Over-Wintering  and Planting Dahlias:

Dahlias are a bright beautiful staple late summer to first frost in our gardens. They are an incredibly sturdy cut flower as well. Unfortunately, in our zone, (Zone 6a) these tropical jewels are far from winter hardy. When blooms start to fade, and the temperature begins to drop, it’s time to prepare our beloved dahlias for winter storage.

Once the first killing frost has frozen stalks and greens, and any remaining flowers have died; cut stems 2-4” from the ground. Removal of the vegetative matter keeps water from running into the tubers, which causes them to rot in the ground. Following this initial cut, leave the tubers in the ground with shortened stems for about 2-3 weeks.

Colder temperatures signal the tubers that it’s time to go into ‘resource conservation mode’. No more pumping energy into producing blooms or foliage. Valuable energy must be stored in the tubers to sustain the plant through dormancy.

After a few weeks of being left alone, dig up your tubers. It is always surprising to see how many tubers have been produced from a single tuber planted the previous spring. Be sure to give yourself plenty of clearance (approx 12” diameter) so you don’t accidentally chop the ends off your tubers.

Once your tubers have been dug, gently remove the caked on mud and dirt with a soft brush. Clean off as much soil as possible. Any remaining soil on the tubers increases the risk of rot during winter storage. Once the tubers are cleaned, arrange the clusters in a sheltered area with decent air circulation, but safe from risk of freezing. Allow the tubers to dry in open air for 10 days to two weeks.

Processing the Tubers:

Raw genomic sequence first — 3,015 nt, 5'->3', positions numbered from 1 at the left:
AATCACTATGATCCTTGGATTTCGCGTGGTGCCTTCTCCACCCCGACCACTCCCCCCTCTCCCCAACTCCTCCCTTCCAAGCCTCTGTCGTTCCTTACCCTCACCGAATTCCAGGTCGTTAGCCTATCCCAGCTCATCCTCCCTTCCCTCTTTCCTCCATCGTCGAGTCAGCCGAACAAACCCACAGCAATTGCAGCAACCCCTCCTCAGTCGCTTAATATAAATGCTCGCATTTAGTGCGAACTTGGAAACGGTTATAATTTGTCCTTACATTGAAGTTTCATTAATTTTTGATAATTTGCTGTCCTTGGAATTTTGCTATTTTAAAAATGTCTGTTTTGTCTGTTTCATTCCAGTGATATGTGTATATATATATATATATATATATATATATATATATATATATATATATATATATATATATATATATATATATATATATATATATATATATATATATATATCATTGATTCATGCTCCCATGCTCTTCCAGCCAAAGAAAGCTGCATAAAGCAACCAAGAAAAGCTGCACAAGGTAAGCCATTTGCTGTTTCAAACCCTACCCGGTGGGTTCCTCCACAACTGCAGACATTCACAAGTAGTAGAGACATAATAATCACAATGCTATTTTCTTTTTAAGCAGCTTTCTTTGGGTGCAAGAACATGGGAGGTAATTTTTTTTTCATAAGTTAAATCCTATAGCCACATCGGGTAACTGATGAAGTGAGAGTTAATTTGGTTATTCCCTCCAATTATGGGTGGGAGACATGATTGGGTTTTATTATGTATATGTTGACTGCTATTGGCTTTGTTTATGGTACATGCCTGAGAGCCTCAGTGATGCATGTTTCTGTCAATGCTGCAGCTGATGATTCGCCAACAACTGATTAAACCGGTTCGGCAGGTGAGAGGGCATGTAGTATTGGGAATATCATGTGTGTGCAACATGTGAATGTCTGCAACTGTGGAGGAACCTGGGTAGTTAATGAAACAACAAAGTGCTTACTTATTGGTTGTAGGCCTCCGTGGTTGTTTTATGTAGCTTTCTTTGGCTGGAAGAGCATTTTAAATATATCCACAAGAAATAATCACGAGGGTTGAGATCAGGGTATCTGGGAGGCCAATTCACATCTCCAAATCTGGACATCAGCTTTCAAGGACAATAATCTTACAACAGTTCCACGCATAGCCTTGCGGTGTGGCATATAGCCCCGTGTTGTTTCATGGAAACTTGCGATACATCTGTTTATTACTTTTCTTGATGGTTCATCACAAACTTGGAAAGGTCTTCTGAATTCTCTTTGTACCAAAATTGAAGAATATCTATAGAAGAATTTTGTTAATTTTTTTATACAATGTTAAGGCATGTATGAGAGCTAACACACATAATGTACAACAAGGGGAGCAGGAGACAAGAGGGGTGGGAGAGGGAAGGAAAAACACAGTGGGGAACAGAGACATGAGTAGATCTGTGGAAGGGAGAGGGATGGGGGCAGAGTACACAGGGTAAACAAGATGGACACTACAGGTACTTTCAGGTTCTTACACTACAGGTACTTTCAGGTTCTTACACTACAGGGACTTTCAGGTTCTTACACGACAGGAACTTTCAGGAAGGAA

You will need:

  • Plastic shopping bags or sealable containers
  • Sulfur Fungicide powder
  • Peat Moss
  • Cardboard boxes, or plastic bins with holes drilled in the sides for adequate air circulation
  • newspaper


  • Inspect the tubers for open wounds or fresh cuts from digging. These blemishes need to be dry before processing. If your tubers have open wounds, they will be more susceptible to rot while in storage over the winter months.
  • Coat each tuber cluster with Sulfur fungicide. Be sure to wear gloves and a dust mask. Perform this step in a well-ventilated area. To coat, place the cleaned and dried tubers into a plastic shopping bag or other sealable container, and dust with sulfur. Close the bag and agitate to coat the entire surface of the tubers. Sulfur is another measure of protection from rot and any pests that may gain access to the stored tubers.
  • Cover the bottom of the box with approximately ½” of Peat Moss.
  • Place as many tubers as will fit without touching one another.
  • Cover with Peat Moss
  • Place a layer of newspaper over the peat moss layer
  • Repeat this pattern of layering until the box is full
  • Store your tubers in a cellar or closet between 45-55 degrees. Check your tubers periodically throughout the winter for signs of over drying, or rot. If any of the clusters are succumbing to rot, remove and discard. If tubers are too dry, use a fine mist spray to moisten the peat and gently re-hydrate the tubers.

In Spring:

  • When tubers are removed from winter storage it’s time to divide the clusters for planting. Wait to divide until the spring to account for any loss from overwintering.
  • Evaluate the clusters, removing any dry rotted tubers, checking for eyes at the base of the old stalk.
  • With a sharp knife. Place the tuber stalk side down and cut the clusters making sure there is at least one eye on each division.

Once soil temperatures reach 60 degrees it’s time to plant your dahlias

  • Dig a hole so the tubers sit six inches below the soil surface.
  • Cover with approximately 1 inch of soil. Water sparingly when planted.
  • Continue to add soil and water as new growth appears.
  • Fertilize with plant tone or other organic fertilizer when the plants reach 2 inches in height.